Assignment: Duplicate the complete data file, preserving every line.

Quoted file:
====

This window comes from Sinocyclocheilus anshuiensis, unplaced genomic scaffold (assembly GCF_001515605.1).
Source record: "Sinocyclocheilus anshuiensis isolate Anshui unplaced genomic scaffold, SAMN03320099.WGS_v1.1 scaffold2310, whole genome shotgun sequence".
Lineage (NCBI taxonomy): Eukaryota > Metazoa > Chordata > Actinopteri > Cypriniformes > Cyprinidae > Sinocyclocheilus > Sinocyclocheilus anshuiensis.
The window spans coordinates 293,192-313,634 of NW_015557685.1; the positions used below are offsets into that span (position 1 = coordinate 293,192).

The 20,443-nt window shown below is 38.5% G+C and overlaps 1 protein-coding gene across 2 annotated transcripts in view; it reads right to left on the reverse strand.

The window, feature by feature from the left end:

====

This window comes from Sinocyclocheilus anshuiensis, unplaced genomic scaffold (assembly GCF_001515605.1).
Source record: "Sinocyclocheilus anshuiensis isolate Anshui unplaced genomic scaffold, SAMN03320099.WGS_v1.1 scaffold2310, whole genome shotgun sequence".
Lineage (NCBI taxonomy): Eukaryota > Metazoa > Chordata > Actinopteri > Cypriniformes > Cyprinidae > Sinocyclocheilus > Sinocyclocheilus anshuiensis.
The window spans coordinates 293,192-313,634 of NW_015557685.1; the positions used below are offsets into that span (position 1 = coordinate 293,192).

The 20,443-nt window shown below is 38.5% G+C and overlaps 1 protein-coding gene across 2 annotated transcripts in view; it reads right to left on the reverse strand.

The window, feature by feature from the left end: